- The Social Security Administration provided the IRS with payment information that could help get $1,400 stimulus checks to 30 million people.
- The transfer of information comes after Democratic leaders on the House Ways and Means Committee gave the Social Security Administration a 24-hour deadline.
- "Now the IRS needs to do its job and get these overdue payments out to suffering Americans," the leaders said in a statement.
The Social Security Administration has sent information to the IRS that will help clear the way for almost 30 million people to receive their $1,400 stimulus checks, lawmakers said on Thursday.
The development comes after Democratic leaders on the House Ways and Means Committee gave the agency 24 hours to turn over the payment information so that the IRS could process the payments.
In a statement, the lawmakers, led by House Ways and Means Committee Chair Richard Neal, D-Mass., blamed Social Security Commissioner Andrew Saul for the delays, which "defied congressional intent and imposed needless anxiety and pain on taxpayers."
In response, Saul released a statement on Thursday strongly denying those claims.
Saul said the Social Security Administration was initially limited in how much it could do based on how its role is defined by the Social Security Act and the terms outlined in the American Rescue Plan Act.
"Once we were free to move forward, we aggressively worked with Treasury and IRS to issue payments," Saul said.
The Social Security Administration said it began working with the IRS on March 17 to get those files to them.
As of 8:48 a.m. this morning, the necessary files were transferred to the IRS, thus allowing the payments to make their way to beneficiaries.
The information delivered to the tax agency this morning was more than a week earlier than similar files were for the first economic impact payments, according to Saul.
The updates from the Social Security Administration help ensure payments are delivered to the right bank accounts and addresses. The agency also deleted individuals who are now deceased.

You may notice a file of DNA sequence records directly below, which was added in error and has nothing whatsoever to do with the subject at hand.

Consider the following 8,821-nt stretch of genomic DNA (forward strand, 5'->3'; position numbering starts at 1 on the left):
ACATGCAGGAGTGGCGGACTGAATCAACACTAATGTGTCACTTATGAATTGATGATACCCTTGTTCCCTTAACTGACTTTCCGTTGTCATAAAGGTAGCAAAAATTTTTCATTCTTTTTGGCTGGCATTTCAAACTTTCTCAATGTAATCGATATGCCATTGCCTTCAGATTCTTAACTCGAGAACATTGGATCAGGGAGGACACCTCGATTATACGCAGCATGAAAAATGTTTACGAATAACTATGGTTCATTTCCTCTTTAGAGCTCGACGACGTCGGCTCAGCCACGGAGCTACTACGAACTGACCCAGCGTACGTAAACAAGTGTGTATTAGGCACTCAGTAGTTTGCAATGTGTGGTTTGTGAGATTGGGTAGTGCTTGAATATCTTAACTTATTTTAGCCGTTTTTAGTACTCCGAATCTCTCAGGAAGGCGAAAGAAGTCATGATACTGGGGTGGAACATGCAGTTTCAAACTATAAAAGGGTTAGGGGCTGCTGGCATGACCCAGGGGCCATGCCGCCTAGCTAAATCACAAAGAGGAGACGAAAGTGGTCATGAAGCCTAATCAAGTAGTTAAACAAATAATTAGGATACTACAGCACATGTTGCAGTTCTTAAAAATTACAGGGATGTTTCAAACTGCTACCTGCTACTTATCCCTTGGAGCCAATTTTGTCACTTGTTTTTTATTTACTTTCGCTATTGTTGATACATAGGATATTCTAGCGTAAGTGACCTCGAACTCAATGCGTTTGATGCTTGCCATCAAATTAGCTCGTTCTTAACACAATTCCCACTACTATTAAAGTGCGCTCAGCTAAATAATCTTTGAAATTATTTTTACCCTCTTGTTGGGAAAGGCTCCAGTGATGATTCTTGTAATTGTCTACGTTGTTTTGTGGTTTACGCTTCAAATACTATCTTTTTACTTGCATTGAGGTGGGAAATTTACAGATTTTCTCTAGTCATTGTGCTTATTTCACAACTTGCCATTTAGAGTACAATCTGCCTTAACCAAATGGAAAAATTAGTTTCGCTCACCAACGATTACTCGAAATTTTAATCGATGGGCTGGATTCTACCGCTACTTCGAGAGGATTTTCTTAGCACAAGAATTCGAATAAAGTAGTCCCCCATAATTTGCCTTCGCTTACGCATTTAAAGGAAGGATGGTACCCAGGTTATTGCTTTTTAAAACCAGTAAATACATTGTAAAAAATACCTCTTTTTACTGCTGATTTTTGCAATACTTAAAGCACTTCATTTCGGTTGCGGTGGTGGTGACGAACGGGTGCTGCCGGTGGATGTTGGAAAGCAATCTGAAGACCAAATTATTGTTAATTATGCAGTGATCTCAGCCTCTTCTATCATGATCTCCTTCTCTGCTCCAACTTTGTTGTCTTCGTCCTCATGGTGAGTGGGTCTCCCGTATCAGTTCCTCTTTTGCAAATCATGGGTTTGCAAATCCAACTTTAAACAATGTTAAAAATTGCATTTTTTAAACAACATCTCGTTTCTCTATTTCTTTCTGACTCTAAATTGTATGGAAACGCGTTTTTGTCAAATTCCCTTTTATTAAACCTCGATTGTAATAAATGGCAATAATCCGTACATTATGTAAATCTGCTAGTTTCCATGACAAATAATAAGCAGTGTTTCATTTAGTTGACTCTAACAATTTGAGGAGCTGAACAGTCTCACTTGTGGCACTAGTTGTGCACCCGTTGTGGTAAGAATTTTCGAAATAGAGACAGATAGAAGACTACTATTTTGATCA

"Social Security employees have literally worked day and night with IRS staff to ensure that the electronic files of Social Security and SSI recipients are complete, accurate, and ready to be used to issue payments," Saul said.
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The Democratic lawmakers called for promptly sending out the outstanding $1,400 checks.
"Now the IRS needs to do its job and get these overdue payments out to suffering Americans," the leaders stated. "Further delays will not be tolerated by this committee."
In addition to Neal, other lawmakers calling for action included Reps. John Larson, D-Conn.; Bill Pascrell Jr., D-N.J.; and Danny K. Davis, D-Ill.
Those four leaders also sent a letter to the IRS and Social Security earlier this week urging prompt action to get necessary payments to all federal beneficiaries. In addition to Social Security, that includes those who receive checks from Supplemental Security Income, Veterans Affairs and the Railroad Retirement Board.
The news comes as the Treasury Department, IRS and Bureau of the Fiscal Service announced on Wednesday that a total of 127 million third stimulus checks, amounting to $325 billion, have been deployed to date.
Some federal beneficiaries who have their information already on record, either through 2019 or 2020 tax returns or through filling out the IRS non-filer tool last year, were included in those initial payments.
The IRS is working with other federal agencies to get updated information so that beneficiaries get their $1,400 checks quickly and automatically, the agencies said.